© 2022 WSHU
NPR News & Classical Music
Play Live Radio
Next Up:
0:00
0:00
Available On Air Stations

Biden to sign a bill that would care for veterans made sick by toxic exposures

LEILA FADEL, HOST:

President Biden today plans to sign into law what is widely considered the biggest expansion of VA care ever, the PACT Act. PACT stands for Promise to Address Comprehensive Toxins. It's meant to make up for broken promises over the years to care for veterans made sick by toxic exposures in Vietnam and in Iraq and Afghanistan, where U.S. troops and Iraqis alike were exposed to things like burn pits. Quil Lawrence follows veteran affairs for NPR, and he's with us now. Good morning, Quil.

QUIL LAWRENCE, BYLINE: Good morning, Leila.

FADEL: So I just gave a shorthand version of the PACT Act. But how comprehensive is this legislation?

LAWRENCE: It covers a lot. You mentioned the burn pits, which were those open pits of burning trash and fuel in Afghanistan and Iraq that made so many veterans sick, and Vietnam vets who are still fighting to get covered for Agent Orange. But it's also vets who served during the Cold War, who were exposed to radiation from atomic testing, or Marine families who lived on Camp Lejeune from the '50s all the way through the late '80s, who were drinking contaminated water. It's veterans who served in Djibouti or Syria or Uzbekistan. If they're having respiratory issues or rare cancers, they can now contact VA. And as many as 3.5 million veterans may have a claim.

FADEL: What do you mean, may have a claim? How will this all work?

LAWRENCE: Yeah. So mostly what Congress did was just take the burden of proof away from the veterans of, you know, what caused your cancer. It's off their backs now. So for years, we've been interviewing vets who were sick and many who died waiting for the VA to determine that their cancer was related to service and not to smoking or to diet or to something with genetics. Now, if you went to war and you've got asthma or brain cancer or this long list of other ailments, they're just going to presume it's connected to your service. And just as importantly, thousands of veterans who were too sick to work from these ailments will get VA disability payments.

FADEL: OK, Quil, when we talked to you about two months ago, you said this was basically a done deal. So that was two months ago.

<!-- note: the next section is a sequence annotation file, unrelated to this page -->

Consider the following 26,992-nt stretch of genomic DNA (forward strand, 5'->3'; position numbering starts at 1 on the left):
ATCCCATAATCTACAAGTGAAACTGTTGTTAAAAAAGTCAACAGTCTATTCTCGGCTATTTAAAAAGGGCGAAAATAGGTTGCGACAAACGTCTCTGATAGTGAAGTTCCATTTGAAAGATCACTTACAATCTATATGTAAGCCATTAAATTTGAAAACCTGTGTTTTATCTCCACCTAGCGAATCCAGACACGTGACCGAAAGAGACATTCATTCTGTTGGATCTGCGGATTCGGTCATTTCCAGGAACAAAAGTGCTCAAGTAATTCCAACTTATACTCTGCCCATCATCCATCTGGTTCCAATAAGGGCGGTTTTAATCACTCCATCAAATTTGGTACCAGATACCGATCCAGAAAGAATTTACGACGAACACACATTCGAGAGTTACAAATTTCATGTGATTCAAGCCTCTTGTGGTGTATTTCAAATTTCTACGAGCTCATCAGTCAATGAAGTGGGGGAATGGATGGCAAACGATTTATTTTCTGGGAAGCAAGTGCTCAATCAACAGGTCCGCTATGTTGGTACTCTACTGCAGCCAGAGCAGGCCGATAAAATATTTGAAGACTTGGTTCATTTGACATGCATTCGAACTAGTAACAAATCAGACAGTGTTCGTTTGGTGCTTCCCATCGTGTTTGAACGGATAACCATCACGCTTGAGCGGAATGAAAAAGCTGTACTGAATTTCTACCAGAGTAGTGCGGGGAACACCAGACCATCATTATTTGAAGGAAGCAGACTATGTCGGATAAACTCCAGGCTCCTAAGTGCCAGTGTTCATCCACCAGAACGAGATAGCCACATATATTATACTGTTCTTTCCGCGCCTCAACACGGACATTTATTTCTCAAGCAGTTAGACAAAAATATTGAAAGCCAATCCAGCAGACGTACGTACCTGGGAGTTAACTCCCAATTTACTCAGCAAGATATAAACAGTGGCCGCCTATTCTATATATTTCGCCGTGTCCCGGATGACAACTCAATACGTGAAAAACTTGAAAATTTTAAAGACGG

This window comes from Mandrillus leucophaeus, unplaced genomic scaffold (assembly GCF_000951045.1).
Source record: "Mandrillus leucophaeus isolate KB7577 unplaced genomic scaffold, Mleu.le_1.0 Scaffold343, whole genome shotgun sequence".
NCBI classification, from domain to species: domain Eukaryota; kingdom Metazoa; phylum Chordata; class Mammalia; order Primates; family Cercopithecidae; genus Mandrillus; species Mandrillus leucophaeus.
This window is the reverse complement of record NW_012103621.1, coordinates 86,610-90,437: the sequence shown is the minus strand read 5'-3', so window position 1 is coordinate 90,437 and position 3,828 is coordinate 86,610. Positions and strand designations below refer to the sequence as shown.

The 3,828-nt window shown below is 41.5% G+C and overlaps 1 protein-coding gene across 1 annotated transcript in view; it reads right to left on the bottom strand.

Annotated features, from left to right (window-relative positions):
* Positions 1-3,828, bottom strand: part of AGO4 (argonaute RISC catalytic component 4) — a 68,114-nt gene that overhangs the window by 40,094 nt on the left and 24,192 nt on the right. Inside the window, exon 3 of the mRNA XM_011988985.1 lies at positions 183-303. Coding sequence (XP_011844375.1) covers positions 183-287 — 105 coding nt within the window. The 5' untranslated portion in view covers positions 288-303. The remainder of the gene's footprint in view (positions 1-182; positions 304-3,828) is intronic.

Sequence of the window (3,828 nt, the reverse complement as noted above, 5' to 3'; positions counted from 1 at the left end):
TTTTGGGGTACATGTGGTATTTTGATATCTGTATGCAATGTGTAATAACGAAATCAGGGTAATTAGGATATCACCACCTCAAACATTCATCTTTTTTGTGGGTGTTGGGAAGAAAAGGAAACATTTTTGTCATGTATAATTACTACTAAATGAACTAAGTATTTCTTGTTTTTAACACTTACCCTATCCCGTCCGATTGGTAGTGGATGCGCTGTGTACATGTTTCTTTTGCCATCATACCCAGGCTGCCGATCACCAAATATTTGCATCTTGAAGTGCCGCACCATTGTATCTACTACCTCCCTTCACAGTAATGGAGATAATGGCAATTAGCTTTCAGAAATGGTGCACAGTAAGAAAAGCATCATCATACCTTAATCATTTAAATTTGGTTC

LAWRENCE: It looked like it was a done deal. It really - so it had passed the Senate 84 to 14. And then they found this technical error in the House version of the bill. And they just needed to delete one line, and they needed to vote on it again at the end of July. But when they did that in the Senate, 25 Republicans switched their votes, and it was widely seen as just an angry reaction to Democrats reaching a deal on totally unrelated legislation. But veterans advocates - they were already ready to celebrate. They had a big victory party ready on Capitol Hill.

FADEL: Right.

LAWRENCE: And that suddenly turned into this angry protest. And veterans camped out for six days until there was another vote and enough Republicans switched back.

FADEL: OK, so now some of these sick veterans have died. Others have been suffering for years. How soon can they expect to get help?

LAWRENCE: This is going to be phased in. And, you know, the VA has blown deadlines on phasing in programs before, but they say they're going to have a new call center and a network of trained experts to help vets make their claims ready by January. The law includes money for additional staff and even new buildings, and they're going to need it because the VA already has a backlog, and this is going to bury them in new claims. But VA is encouraging vets and survivors to apply and get things in motion. There's a feeling of support from the Biden administration. President Biden often mentioned his own son, Beau, had died of a cancer he believed was caused by burn pits. And while these vets were camping out for six days in the heat and the rain outside the Senate, the White House actually sent VA Secretary Denis McDonough over to the VA to bring pizza to them outside. There's a perception that the VA kind of wants this to work this time.

FADEL: NPR's Quil Lawrence, thank you, Quil, for your reporting.

LAWRENCE: Thanks, Leila. Transcript provided by NPR, Copyright NPR.

Leila Fadel is a national correspondent for NPR based in Los Angeles, covering issues of culture, diversity, and race.
Quil Lawrence is a New York-based correspondent for NPR News, covering veterans' issues nationwide. He won a Robert F. Kennedy Award for his coverage of American veterans and a Gracie Award for coverage of female combat veterans. In 2019 Iraq and Afghanistan Veterans of America honored Quil with its IAVA Salutes Award for Leadership in Journalism.